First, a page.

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Showing posts from December, 2013

What's it take to be successful? Okay, my shot at what I think.

I love reading what people think makes an entrepreneur successful.  Mostly because it reminds me everyday that there is no secret formula.  Every article is written to the writer's perspective, and it really is so different from person to person.  Take the latest article I read: The Single Most Important Habit of Successful Entrepreneurs.  The author, Mr. Dan Kennedy of Entrepreneur, argues that punctuality is [his] criteria.

Kennedy writes about the relationship between respecting another person's time with the respect of the other's opinions.  It's a relay and reciprocation of respect of the other's time with the respect of his/ her own time.

If anything, I would say that being detail-oriented would be my gauge of success.  Aside from potentially the mental aspect of being "gritty", I have to say that being detail-oriented is my biggest criteria.  I admit -- being detailed is kind of a big bucket.  It includes things like being detailed enough to che…

A little bit of Psychology in Business? No. A LOT.

On any given day, there’s about a 60% chance you’ll find me at Starbucks working.  It’s a great, free working space complete with vibrant energy, wake-up aromas, and, especially this time of year, snowman sugar cookies.  Ah, and there’s usually a fascinating collection of people hanging out/ working.  This past Friday night, I was writing some Holiday/ Thank You cards to our customer-partners and other prospects when I was complimented on our cards by a fellow Starbucker (yes, handwriting them – crazy in this day of keyboard and touchscreen typing, I know).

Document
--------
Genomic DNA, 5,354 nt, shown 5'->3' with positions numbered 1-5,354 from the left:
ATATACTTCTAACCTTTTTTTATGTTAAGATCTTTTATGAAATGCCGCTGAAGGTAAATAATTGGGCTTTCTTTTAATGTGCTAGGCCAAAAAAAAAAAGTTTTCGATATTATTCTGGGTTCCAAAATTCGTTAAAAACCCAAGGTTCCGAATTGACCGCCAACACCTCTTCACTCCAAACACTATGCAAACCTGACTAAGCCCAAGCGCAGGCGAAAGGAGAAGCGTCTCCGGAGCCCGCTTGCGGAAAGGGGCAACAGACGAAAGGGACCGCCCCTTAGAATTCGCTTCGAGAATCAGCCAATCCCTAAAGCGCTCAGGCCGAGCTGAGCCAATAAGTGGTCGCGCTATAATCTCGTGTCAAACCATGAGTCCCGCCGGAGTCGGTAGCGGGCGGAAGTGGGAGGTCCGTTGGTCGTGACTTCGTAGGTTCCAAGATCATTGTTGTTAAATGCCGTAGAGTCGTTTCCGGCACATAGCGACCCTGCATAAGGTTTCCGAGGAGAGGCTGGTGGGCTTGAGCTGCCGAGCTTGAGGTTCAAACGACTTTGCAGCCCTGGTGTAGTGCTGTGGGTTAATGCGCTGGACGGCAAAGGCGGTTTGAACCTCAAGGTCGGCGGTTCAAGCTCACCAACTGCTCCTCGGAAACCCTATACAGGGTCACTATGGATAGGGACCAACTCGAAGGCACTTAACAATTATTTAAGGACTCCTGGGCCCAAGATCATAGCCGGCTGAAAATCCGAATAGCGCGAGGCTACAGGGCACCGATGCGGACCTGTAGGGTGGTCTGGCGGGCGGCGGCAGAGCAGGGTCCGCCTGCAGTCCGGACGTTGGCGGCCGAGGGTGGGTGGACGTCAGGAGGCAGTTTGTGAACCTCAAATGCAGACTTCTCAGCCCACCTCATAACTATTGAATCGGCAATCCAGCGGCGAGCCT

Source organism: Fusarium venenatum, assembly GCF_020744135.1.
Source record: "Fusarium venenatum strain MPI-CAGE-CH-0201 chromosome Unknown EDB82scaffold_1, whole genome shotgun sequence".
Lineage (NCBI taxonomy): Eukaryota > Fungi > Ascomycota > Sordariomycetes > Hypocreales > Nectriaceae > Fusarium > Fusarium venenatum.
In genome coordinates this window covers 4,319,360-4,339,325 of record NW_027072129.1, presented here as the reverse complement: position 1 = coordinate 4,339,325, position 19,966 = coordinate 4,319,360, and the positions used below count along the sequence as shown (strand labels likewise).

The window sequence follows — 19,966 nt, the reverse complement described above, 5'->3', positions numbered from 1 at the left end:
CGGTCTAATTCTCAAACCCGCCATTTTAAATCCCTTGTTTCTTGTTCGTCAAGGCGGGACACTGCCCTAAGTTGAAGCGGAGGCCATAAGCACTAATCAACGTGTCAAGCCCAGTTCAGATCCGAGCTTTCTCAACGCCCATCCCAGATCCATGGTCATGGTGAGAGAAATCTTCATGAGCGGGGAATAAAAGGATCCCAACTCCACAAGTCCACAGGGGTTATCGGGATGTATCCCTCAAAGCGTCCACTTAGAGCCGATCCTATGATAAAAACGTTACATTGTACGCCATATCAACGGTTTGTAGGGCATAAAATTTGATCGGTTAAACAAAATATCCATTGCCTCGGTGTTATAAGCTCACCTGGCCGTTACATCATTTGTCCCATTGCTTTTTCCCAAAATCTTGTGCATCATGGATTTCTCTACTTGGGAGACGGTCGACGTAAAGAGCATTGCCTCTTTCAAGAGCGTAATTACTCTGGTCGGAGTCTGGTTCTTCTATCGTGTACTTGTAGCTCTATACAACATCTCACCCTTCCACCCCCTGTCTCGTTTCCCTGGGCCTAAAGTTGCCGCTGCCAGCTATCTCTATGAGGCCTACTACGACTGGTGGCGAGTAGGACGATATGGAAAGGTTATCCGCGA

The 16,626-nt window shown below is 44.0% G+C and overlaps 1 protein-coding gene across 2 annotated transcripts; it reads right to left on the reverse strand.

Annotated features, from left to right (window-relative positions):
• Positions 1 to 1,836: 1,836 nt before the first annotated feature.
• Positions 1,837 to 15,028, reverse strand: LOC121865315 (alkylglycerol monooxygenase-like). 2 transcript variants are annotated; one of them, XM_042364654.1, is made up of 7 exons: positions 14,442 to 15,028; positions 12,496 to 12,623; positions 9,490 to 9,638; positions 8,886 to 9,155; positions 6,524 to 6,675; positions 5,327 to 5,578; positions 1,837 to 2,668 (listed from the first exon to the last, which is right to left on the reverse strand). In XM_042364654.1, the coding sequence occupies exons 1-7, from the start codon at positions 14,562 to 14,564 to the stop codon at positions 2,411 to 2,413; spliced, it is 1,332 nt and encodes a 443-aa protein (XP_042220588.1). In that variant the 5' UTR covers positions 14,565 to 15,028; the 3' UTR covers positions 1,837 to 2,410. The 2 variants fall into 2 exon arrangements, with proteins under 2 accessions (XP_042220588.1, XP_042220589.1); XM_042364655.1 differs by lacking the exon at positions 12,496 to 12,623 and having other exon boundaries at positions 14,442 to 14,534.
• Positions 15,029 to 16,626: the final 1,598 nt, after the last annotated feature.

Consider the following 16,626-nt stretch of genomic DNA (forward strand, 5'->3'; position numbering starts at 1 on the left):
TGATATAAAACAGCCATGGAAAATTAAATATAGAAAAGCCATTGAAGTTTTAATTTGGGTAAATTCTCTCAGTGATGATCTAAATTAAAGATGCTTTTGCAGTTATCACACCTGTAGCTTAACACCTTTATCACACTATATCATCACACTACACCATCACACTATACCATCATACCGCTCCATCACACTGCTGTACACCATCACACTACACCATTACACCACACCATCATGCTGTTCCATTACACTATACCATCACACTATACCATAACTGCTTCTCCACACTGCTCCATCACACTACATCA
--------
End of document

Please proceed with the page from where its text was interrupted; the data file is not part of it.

My new friend is an MBA student at Georgia State, and was a previous Psychology major in undergrad.  She was worried a bit about having a non-business background and post-graduate opportunities.  This was a great conversation for me because I’ve long appreciated how psychology intertwines with business.  It’s not readily apparent, but it really is.  Talk to any good salesperson, and he’ll know exactly how to talk to you and pote…

Companies are Icebergs: Why Copycats Don't Equal Instant Success

My buddy just sent me this article from The Next Web about the potential costs to build some of today's big players in "startups" including Twitter, Instragram, Facebook, Uber, etc (see "How much does it cost to build the world's hottest startups?").  They're not really startups anymore, though, I'd argue.  But of course, they used to be.  Here are some of the highlights:

Twitter:  May not take long to build the core -- 10 hours and a good $160 Ruby on Rails course.  But to really get to a Minimum Viable Product (MVP) you have to pour in about $50K-$250K for processes, infrastructure, and the like.Facebook: One expert quoted $500K (min) and 9 months of development and design team.  The real costs, however, is the support.  The expert estimates a monthly burn-rate of $30MM just for its infrastructure so we can Like, Share, and watch videos of kittens!Uber: Uber "scrapped by" with $50MM to build what the service is now, and then Google and Be…